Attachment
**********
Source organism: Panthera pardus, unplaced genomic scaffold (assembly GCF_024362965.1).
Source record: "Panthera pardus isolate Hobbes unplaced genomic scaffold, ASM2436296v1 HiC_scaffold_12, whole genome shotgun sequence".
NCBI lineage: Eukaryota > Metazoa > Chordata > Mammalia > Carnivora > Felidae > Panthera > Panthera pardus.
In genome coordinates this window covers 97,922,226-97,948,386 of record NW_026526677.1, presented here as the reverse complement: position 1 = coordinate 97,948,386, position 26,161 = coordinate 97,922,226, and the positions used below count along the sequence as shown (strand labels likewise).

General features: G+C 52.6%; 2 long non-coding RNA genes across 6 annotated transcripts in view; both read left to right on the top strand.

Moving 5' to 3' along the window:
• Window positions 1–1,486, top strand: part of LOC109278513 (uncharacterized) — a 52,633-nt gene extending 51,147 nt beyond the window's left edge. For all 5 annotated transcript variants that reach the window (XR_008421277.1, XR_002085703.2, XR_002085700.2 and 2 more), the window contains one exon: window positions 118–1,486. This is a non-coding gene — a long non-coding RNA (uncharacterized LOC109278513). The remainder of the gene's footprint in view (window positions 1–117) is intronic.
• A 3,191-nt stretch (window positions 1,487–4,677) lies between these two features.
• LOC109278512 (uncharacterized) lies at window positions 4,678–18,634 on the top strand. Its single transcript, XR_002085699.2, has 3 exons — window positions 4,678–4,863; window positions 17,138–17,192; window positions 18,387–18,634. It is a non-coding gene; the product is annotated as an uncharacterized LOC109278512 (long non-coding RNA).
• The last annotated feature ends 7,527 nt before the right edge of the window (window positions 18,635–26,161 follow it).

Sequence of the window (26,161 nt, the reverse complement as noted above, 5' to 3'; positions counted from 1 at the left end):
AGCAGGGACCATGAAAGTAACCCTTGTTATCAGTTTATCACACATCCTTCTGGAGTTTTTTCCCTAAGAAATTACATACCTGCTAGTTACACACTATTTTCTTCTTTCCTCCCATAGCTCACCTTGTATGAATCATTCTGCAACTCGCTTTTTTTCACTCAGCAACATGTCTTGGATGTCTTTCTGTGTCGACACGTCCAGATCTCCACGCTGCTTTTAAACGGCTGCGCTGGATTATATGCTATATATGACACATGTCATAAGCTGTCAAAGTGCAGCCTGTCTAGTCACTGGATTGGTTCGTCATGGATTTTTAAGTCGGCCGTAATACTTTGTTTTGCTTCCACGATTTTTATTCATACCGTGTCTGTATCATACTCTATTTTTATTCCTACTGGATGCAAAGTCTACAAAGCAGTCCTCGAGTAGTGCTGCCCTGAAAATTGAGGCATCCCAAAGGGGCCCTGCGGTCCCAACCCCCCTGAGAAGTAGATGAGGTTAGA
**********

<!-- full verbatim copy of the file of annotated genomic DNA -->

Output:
Source organism: Panthera pardus, unplaced genomic scaffold (assembly GCF_024362965.1).
Source record: "Panthera pardus isolate Hobbes unplaced genomic scaffold, ASM2436296v1 HiC_scaffold_12, whole genome shotgun sequence".
NCBI lineage: Eukaryota > Metazoa > Chordata > Mammalia > Carnivora > Felidae > Panthera > Panthera pardus.
In genome coordinates this window covers 97,922,226-97,948,386 of record NW_026526677.1, presented here as the reverse complement: position 1 = coordinate 97,948,386, position 26,161 = coordinate 97,922,226, and the positions used below count along the sequence as shown (strand labels likewise).

General features: G+C 52.6%; 2 long non-coding RNA genes across 6 annotated transcripts in view; both read left to right on the top strand.

Moving 5' to 3' along the window:
• Window positions 1–1,486, top strand: part of LOC109278513 (uncharacterized) — a 52,633-nt gene extending 51,147 nt beyond the window's left edge. For all 5 annotated transcript variants that reach the window (XR_008421277.1, XR_002085703.2, XR_002085700.2 and 2 more), the window contains one exon: window positions 118–1,486. This is a non-coding gene — a long non-coding RNA (uncharacterized LOC109278513). The remainder of the gene's footprint in view (window positions 1–117) is intronic.
• A 3,191-nt stretch (window positions 1,487–4,677) lies between these two features.
• LOC109278512 (uncharacterized) lies at window positions 4,678–18,634 on the top strand. Its single transcript, XR_002085699.2, has 3 exons — window positions 4,678–4,863; window positions 17,138–17,192; window positions 18,387–18,634. It is a non-coding gene; the product is annotated as an uncharacterized LOC109278512 (long non-coding RNA).
• The last annotated feature ends 7,527 nt before the right edge of the window (window positions 18,635–26,161 follow it).

Sequence of the window (26,161 nt, the reverse complement as noted above, 5' to 3'; positions counted from 1 at the left end):
AGCAGGGACCATGAAAGTAACCCTTGTTATCAGTTTATCACACATCCTTCTGGAGTTTTTTCCCTAAGAAATTACATACCTGCTAGTTACACACTATTTTCTTCTTTCCTCCCATAGCTCACCTTGTATGAATCATTCTGCAACTCGCTTTTTTTCACTCAGCAACATGTCTTGGATGTCTTTCTGTGTCGACACGTCCAGATCTCCACGCTGCTTTTAAACGGCTGCGCTGGATTATATGCTATATATGACACATGTCATAAGCTGTCAAAGTGCAGCCTGTCTAGTCACTGGATTGGTTCGTCATGGATTTTTAAGTCGGCCGTAATACTTTGTTTTGCTTCCACGATTTTTATTCATACCGTGTCTGTATCATACTCTATTTTTATTCCTACTGGATGCAAAGTCTACAAAGCAGTCCTCGAGTAGTGCTGCCCTGAAAATTGAGGCATCCCAAAGGGGCCCTGCGGTCCCAACCCCCCTGAGAAGTAGATGAGGTTAGA